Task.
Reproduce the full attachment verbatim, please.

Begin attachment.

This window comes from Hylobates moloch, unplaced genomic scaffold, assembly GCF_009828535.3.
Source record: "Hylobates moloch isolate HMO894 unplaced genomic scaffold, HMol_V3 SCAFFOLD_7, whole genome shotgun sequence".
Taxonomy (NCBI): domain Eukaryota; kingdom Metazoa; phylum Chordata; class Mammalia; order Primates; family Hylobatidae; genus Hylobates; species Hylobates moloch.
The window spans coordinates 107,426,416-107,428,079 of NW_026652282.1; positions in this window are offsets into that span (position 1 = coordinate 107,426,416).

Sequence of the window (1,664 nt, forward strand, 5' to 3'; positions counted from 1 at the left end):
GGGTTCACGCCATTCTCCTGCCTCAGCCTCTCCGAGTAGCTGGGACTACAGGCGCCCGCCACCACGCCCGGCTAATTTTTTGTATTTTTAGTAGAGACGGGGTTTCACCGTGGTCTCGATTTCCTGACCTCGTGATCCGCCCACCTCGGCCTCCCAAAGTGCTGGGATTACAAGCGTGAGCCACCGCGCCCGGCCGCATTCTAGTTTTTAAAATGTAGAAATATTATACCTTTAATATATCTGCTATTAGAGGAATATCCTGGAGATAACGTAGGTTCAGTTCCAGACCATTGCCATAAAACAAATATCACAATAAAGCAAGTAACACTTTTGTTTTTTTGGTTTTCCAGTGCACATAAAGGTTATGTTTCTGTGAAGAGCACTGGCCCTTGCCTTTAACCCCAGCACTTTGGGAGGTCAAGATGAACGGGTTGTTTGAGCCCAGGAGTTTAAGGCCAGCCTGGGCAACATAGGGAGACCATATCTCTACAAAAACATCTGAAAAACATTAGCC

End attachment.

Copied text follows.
This window comes from Hylobates moloch, unplaced genomic scaffold, assembly GCF_009828535.3.
Source record: "Hylobates moloch isolate HMO894 unplaced genomic scaffold, HMol_V3 SCAFFOLD_7, whole genome shotgun sequence".
Taxonomy (NCBI): domain Eukaryota; kingdom Metazoa; phylum Chordata; class Mammalia; order Primates; family Hylobatidae; genus Hylobates; species Hylobates moloch.
The window spans coordinates 107,426,416-107,428,079 of NW_026652282.1; positions in this window are offsets into that span (position 1 = coordinate 107,426,416).

Sequence of the window (1,664 nt, forward strand, 5' to 3'; positions counted from 1 at the left end):
GGGTTCACGCCATTCTCCTGCCTCAGCCTCTCCGAGTAGCTGGGACTACAGGCGCCCGCCACCACGCCCGGCTAATTTTTTGTATTTTTAGTAGAGACGGGGTTTCACCGTGGTCTCGATTTCCTGACCTCGTGATCCGCCCACCTCGGCCTCCCAAAGTGCTGGGATTACAAGCGTGAGCCACCGCGCCCGGCCGCATTCTAGTTTTTAAAATGTAGAAATATTATACCTTTAATATATCTGCTATTAGAGGAATATCCTGGAGATAACGTAGGTTCAGTTCCAGACCATTGCCATAAAACAAATATCACAATAAAGCAAGTAACACTTTTGTTTTTTTGGTTTTCCAGTGCACATAAAGGTTATGTTTCTGTGAAGAGCACTGGCCCTTGCCTTTAACCCCAGCACTTTGGGAGGTCAAGATGAACGGGTTGTTTGAGCCCAGGAGTTTAAGGCCAGCCTGGGCAACATAGGGAGACCATATCTCTACAAAAACATCTGAAAAACATTAGCC